THE DEMOGRAPHIC FATE OF intelligent SPECIES: 4/7. Can technology keep high-median-age societies materially rich? Will Skynet excel in feeding old frail humans?

4/7. Can technology keep high-median-age societies materially rich? Will Skynet excel in feeding old frail humans?

Are high-median-age societies economically and emotionally sound? Can we get away financially with fewer children? Do we still need at least 2.1 babies for psychological well-being? Isn’t our affluence-enabled self-indulgence excessive and unsustainable in the long term? If an outnumbered youth cannot feed and care adequately for the bigger generation of seniors that precedes them, the pendulum will, sooner or later, swing back toward more baby-making. But what will happen if the many practical challenges of a high-median-age society all turn out to be manageable?
On the economic side of the equation, can we really afford this new way of life? The answer for now is yes, with some caveats. Base-case forecasts from IMF, OECD and other think tanks all anticipate slow-but-still-positive growth in the long term for high-median-age economies. In other words, the most likely scenario from today's standpoint will be mild but continued GDP expansion, not a falling back to Sub-Saharan economic levels. Pending the necessary policy adjustments, living standards in the rich-and-old world will continue to rise in absolute terms, albeit more slowly than without population aging. This projected tomorrow doesn't look like a doomsayer's future of abject poverty, more like a growth-hating environmentalist's dream coming true. A Goldilocks situation, of sorts. While living standard stays high, a less-crowded society will, at last, reap the many quality-of-life benefits - more housing space, less carbon emission, less crime… - sought by governments decades ago, when official policy was trying to put an end to runaway world population growth. That distant day is finally within sight.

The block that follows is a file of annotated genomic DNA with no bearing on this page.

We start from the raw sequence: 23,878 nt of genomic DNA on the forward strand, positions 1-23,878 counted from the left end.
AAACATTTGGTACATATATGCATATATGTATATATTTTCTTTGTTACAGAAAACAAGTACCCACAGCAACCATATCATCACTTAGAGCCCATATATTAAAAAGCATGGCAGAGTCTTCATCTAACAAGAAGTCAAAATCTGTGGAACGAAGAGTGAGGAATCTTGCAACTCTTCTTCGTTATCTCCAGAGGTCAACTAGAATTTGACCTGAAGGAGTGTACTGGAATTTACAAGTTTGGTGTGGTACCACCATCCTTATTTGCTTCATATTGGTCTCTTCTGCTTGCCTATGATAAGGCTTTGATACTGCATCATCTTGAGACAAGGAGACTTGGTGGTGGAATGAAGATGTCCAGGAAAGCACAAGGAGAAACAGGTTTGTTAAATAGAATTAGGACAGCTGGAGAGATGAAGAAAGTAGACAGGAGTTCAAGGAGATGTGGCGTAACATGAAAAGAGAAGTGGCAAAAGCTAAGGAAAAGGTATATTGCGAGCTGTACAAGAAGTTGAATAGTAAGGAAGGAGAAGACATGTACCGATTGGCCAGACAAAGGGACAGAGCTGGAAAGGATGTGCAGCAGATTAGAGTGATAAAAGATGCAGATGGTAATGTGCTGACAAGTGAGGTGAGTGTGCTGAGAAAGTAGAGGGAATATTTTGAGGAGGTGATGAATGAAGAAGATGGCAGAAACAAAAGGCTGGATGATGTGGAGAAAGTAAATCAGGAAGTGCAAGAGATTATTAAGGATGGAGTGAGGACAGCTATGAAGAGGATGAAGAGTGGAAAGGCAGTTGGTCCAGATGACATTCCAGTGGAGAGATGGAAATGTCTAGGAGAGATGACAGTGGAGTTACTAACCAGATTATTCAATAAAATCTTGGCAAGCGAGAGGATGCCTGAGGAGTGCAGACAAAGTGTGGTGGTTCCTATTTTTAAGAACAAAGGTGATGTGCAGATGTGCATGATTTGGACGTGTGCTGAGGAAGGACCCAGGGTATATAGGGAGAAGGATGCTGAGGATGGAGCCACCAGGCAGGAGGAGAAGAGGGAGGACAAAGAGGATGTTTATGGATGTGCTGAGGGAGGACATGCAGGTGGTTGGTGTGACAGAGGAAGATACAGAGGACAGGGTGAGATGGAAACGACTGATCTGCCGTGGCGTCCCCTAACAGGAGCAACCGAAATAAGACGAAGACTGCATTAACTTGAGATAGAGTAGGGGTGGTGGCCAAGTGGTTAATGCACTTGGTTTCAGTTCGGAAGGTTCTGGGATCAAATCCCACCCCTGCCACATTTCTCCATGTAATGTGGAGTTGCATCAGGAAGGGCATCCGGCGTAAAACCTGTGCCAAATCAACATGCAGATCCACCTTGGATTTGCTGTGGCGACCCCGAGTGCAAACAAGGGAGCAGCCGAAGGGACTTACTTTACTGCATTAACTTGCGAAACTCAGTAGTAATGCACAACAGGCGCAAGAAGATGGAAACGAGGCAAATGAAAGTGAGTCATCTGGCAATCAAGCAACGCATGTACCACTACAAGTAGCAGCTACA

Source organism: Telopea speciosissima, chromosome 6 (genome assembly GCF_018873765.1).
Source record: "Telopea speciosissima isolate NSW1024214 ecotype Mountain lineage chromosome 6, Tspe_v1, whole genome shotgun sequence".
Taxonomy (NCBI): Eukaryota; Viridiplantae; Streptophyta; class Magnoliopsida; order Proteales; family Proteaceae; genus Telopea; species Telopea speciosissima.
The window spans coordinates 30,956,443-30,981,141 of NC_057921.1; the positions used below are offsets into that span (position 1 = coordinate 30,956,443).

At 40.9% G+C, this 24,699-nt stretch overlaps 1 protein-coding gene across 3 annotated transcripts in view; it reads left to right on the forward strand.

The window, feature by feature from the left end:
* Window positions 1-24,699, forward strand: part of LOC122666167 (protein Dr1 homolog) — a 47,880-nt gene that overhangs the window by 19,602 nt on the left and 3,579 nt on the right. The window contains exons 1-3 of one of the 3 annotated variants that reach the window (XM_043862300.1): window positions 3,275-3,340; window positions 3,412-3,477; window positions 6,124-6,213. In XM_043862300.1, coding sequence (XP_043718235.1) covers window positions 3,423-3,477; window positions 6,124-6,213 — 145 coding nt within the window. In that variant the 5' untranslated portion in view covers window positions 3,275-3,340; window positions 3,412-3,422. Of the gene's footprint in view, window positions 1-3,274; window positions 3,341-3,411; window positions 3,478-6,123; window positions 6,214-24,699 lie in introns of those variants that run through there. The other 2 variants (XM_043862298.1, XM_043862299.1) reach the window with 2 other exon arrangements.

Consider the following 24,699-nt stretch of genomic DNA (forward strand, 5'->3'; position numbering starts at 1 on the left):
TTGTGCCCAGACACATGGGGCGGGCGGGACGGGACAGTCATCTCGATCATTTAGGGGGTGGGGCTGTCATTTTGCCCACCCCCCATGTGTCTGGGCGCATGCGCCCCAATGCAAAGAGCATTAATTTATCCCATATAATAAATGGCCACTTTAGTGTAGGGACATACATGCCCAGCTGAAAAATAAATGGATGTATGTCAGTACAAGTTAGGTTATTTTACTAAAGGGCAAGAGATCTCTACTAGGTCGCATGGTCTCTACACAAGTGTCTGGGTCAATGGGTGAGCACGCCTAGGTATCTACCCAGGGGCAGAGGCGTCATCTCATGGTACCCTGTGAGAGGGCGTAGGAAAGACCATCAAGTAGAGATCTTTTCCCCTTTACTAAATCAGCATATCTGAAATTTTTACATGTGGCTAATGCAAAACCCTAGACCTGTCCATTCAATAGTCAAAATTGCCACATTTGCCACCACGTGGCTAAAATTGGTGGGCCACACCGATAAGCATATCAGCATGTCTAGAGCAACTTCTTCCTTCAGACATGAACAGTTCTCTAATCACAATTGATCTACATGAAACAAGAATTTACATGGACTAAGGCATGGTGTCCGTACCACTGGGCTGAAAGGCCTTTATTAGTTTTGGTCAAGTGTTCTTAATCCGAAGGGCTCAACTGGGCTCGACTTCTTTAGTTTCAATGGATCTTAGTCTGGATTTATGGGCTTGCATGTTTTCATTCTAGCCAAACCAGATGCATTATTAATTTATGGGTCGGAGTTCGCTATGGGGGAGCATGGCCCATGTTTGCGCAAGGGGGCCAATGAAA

Even if the catastrophic scenarios seem unlikely, population aging still presents difficult economic challenges that demand radical policy adjustments. Troubles are looming for the rich-world pension systems that, being designed in much younger eras, tax the working population to pay for retiree benefits. Those dated schemes should fail in the near future when the bulk of the huge boomer generation retires. Due to insufficient reproduction by boomers in their prime years, there won't be enough taxable young workers to support so many retirees. That being said, a wide variety of solutions exist and can be combined to avert a systemic breakdown: tax raises (Northern Europeans suffer higher tax than Americans, yet they do better in happiness surveys), later retirement (healthy life is now much longer than when Social Security was rolled out), benefit cuts (pandering politicians promised the impossible, knowing they would be dead long before payment day), immigration (postponing the problem for a while, until immigrants' children become locals, with local procreative pattern), private savings account (pioneered in those socialist havens of Germany and Sweden)…